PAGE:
Like many of us, I like being warm during the winter. However, I don't like staying in one place. I enjoy moving around to see new things.

Texas provides plenty of parks to visit during the colder months with all sorts of things to do. Here is a list of great parks and places to see in central and southern Texas where things are a bit warmer. Northern Texas parks are great, too!

1. Choke Canyon State Park

Adult javelina helping the kids cross the street at Choke Canyon State Park.

There is no canyon — it's under water but the animals are amazing. We've had javelina and bobcats walk through our camp site. Turkeys, rabbits and deer are seen every day. Other creatures we've seen include armadillos, squirrels and coyotes.

I am not a big birder, but I've seen Audubon orioles, road runners, Mexican eagles (crested caracara), western kingbird, vermillion and scissor-tail sapsuckers, turkey and black vultures, crows, killdeer, grackles, cardinals, green jays, egrets, ibis, doves, red-headed woodpeckers, ducks, coots, herons, swans, and swallows. Go to the ranger-led talks to hear more.

2. Lake Corpus Christi State Park

Gray fox at Lake Corpus Christi.

I don't love the camping here. It's one open circle so if the outside sites are filled, you are stuck watching your neighbors and listening to the kids screaming as they play in the center of the loop.

However, I love the animals. I saw my first gray fox here on one of the hikes. Plus, you can frequently see flocks of cardinals. Sure, I'd seen cardinals before, but flocks? Fishing is supposed to be good here as well.

3. Goose Island State Park

The Big Tree at Goose Island State Park.

Go see The Big Tree, a live oak tree that is one of the biggest in Texas. I geocached in this area, and birding is also big here. Take one of the volunteer-led bird walks to learn more.

As of Nov. 28, the park was still closed after damage from Hurricane Harvey. Be sure to call ahead of time to see if it's open.

4. Beach camping

Magnolia Beach on the Texas Gulf Coast.

I hesitate to mention this since I enjoy the lack of crowds, but Texas has plenty of spots along the Gulf Coast where you can park on the beach for free or for a small fee. Watch that you don't get stuck (towing is expensive), but it is an incredible experience.

5. Goliad State Park

The spring flowers at Goliad State Park.

History is the big draw here. The mission is close to the campgrounds. A short bike ride takes you to General Zaragoza’s statue, the Angel of Goliad statue, the museum at Presidio La Bahia, the hanging tree at the town courthouse or the Goliad Market House Museum (ask about the beam caught in the tornado).

Take a drive to Fannin Battlefield. If you are here at the right time (we were there in March), the spring flowers are amazing.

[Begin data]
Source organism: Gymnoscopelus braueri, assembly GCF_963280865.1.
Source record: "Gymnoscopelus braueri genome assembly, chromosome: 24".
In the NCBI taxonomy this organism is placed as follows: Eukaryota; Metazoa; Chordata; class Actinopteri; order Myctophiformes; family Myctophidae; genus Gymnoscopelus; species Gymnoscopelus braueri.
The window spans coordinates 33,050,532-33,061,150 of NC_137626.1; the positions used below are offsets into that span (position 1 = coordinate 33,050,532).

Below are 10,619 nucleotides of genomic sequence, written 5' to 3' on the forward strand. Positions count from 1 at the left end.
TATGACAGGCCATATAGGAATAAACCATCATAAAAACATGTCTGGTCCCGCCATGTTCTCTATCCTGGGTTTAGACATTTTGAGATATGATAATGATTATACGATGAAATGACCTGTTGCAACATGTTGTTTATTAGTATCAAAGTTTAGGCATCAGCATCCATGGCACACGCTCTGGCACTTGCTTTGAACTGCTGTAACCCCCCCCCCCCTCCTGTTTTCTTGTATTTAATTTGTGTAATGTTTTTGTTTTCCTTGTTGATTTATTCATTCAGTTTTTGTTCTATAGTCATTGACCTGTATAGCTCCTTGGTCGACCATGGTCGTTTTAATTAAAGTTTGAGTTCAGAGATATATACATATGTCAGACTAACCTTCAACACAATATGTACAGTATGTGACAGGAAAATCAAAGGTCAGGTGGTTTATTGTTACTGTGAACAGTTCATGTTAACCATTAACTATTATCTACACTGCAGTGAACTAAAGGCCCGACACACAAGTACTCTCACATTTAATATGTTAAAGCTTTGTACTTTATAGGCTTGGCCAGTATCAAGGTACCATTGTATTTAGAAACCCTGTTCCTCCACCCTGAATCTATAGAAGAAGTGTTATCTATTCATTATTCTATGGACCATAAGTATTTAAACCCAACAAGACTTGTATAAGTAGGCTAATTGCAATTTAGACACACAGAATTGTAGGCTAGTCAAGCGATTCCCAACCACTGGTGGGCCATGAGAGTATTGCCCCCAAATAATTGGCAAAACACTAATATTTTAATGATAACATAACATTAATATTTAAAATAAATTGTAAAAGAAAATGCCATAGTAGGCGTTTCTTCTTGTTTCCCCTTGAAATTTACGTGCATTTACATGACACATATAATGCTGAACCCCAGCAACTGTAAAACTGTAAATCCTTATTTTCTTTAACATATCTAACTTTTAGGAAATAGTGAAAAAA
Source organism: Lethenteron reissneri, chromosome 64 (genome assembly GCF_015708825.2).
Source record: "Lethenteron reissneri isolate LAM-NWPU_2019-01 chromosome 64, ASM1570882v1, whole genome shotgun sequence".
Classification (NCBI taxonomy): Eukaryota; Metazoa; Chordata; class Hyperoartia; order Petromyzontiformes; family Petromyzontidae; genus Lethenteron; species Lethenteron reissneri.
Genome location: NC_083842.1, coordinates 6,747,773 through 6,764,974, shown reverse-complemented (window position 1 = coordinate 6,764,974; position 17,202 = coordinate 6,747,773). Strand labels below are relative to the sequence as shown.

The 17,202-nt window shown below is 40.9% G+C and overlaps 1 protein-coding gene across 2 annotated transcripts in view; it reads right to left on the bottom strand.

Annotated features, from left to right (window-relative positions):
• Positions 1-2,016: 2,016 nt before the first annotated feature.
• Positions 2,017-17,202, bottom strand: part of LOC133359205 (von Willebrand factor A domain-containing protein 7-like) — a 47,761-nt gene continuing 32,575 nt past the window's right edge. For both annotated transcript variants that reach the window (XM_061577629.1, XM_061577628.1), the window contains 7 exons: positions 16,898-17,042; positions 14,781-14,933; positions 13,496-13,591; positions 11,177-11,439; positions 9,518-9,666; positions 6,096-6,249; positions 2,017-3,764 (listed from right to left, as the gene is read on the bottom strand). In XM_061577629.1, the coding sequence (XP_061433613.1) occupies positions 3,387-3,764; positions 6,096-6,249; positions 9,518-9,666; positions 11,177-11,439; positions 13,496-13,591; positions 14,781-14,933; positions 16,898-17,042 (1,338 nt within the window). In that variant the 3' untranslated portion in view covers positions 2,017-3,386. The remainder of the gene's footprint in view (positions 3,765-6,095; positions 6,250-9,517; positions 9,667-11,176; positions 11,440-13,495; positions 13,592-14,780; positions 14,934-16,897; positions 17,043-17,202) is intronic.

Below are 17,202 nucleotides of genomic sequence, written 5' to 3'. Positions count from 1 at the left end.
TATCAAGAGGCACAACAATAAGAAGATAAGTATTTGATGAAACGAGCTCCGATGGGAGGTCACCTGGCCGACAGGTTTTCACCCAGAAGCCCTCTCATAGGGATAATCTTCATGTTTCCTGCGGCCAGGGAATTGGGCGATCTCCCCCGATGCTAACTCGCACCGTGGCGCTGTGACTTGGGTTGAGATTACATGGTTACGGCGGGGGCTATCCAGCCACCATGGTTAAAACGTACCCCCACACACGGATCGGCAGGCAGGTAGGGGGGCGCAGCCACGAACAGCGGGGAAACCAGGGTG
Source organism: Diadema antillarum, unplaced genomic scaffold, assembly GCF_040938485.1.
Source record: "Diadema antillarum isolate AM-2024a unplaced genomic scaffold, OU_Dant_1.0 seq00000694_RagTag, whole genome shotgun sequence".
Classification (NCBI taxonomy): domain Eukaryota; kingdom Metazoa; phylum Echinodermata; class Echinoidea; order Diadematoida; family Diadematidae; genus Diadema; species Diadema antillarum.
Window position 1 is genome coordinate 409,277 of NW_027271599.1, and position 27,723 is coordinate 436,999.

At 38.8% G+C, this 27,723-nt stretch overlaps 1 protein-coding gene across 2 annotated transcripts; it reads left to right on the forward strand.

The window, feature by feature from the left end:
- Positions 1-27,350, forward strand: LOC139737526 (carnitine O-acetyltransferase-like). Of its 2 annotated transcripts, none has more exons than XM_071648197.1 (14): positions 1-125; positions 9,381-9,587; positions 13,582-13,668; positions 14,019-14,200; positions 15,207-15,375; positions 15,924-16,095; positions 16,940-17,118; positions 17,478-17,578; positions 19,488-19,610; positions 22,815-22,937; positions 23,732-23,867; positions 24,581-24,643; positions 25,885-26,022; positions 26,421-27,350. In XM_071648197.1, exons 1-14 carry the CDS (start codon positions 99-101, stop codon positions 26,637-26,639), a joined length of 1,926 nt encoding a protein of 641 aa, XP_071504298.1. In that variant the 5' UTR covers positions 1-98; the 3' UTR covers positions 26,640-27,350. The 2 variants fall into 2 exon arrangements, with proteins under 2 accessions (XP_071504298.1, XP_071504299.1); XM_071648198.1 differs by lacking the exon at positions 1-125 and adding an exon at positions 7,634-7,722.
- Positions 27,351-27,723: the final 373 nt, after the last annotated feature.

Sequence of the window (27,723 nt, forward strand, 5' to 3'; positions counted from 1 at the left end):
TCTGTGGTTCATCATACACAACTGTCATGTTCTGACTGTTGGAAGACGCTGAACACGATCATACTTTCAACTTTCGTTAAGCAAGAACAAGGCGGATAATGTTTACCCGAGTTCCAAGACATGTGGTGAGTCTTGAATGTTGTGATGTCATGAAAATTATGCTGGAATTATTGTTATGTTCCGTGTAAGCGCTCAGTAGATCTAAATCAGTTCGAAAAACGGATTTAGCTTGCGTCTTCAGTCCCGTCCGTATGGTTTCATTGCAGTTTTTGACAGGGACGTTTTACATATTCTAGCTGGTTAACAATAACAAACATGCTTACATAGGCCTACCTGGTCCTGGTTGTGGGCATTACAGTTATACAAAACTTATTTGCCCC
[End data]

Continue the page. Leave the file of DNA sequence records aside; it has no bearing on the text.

6. Lockhart State Park

Vultures in the trees at Lockhart State Park.

Lockhart State Park has a range of activities. There are turkeys and deer that come up to your campsite. I am not sure why, but the vultures (both black and turkey) abound here, and it can be rather creepy to hike under a tree full of them.

The ranger-led programs are good. Plus, there is a golf course within the park to enjoy.

7. McKinney State Park

Wagon wheels at McKinney State Park.

Enjoy the hiking at McKinney State Park. The falls and several ruins are well marked on the trail maps. Ask about "Old Baldy" (a large bald cypress tree), the old rock shelter and the wear marks from a major wagon trail where El Camino Real de los Tejas crossed Onion Creek.

Enjoy the fun ranger-led programs here on everything from geocaching and edible plants to using an atlatl. Take a drive into Austin to see the sights there.

8. Holidays at San Antonio

Mission San Jose in San Antonio.

There are lots of options for camping near San Antonio. I like Travelers World RV Resort since it is right on the Riverwalk hike and bike path. There are five missions along this path including the Alamo. You can bike, take the bus or drive to downtown to enjoy the restaurants.

During the holidays, there are more than a million lights in the downtown Riverwalk area to enjoy. The fireworks show at New Year's Eve is considered one of the best in the U.S., or you can just enjoy the neighborhood fireworks displays, which are enthusiastic, to say the least.

9. Fredericksburg

Enchanted Rock near Fredericksburg.

The Fredericksburg area has an amazing amount of things to do. There are several RV parks in the area, but we like Fredericksburg RV Park. Using the park as a base, we hiked at nearby Enchanted Rock. We've taken the walking tour of town, and there are many wineries and breweries to visit.

Fort Martin Scott is in town along with the amazing National Museum of the Pacific War, and the Texas Rangers Heritage Center is a work in progress. Lyndon Johnson National Historical Park is a short drive away. Even the cemeteries are special, especially Der Stadt Friedhot. Be sure to visit nearby Lukenbach to enjoy music and a beer.

10. Big Bend National Park

Beautiful view in Big Bend National Park.

It takes some determination to get here since it is hours from anything, but it is well worth the trip. The hiking is incredible. The views are gorgeous. The birds and animals include javelina, road runners, vermillion flycatchers and tarantulas (really, watch the roads for them). The stars are jaw-dropping.

Be prepared with food (limited stores) and gas (it takes over an hour to get from the campground to some of the trails). Everyone should go at least once to this national park and stay at least a week.

What is your favorite park in Texas?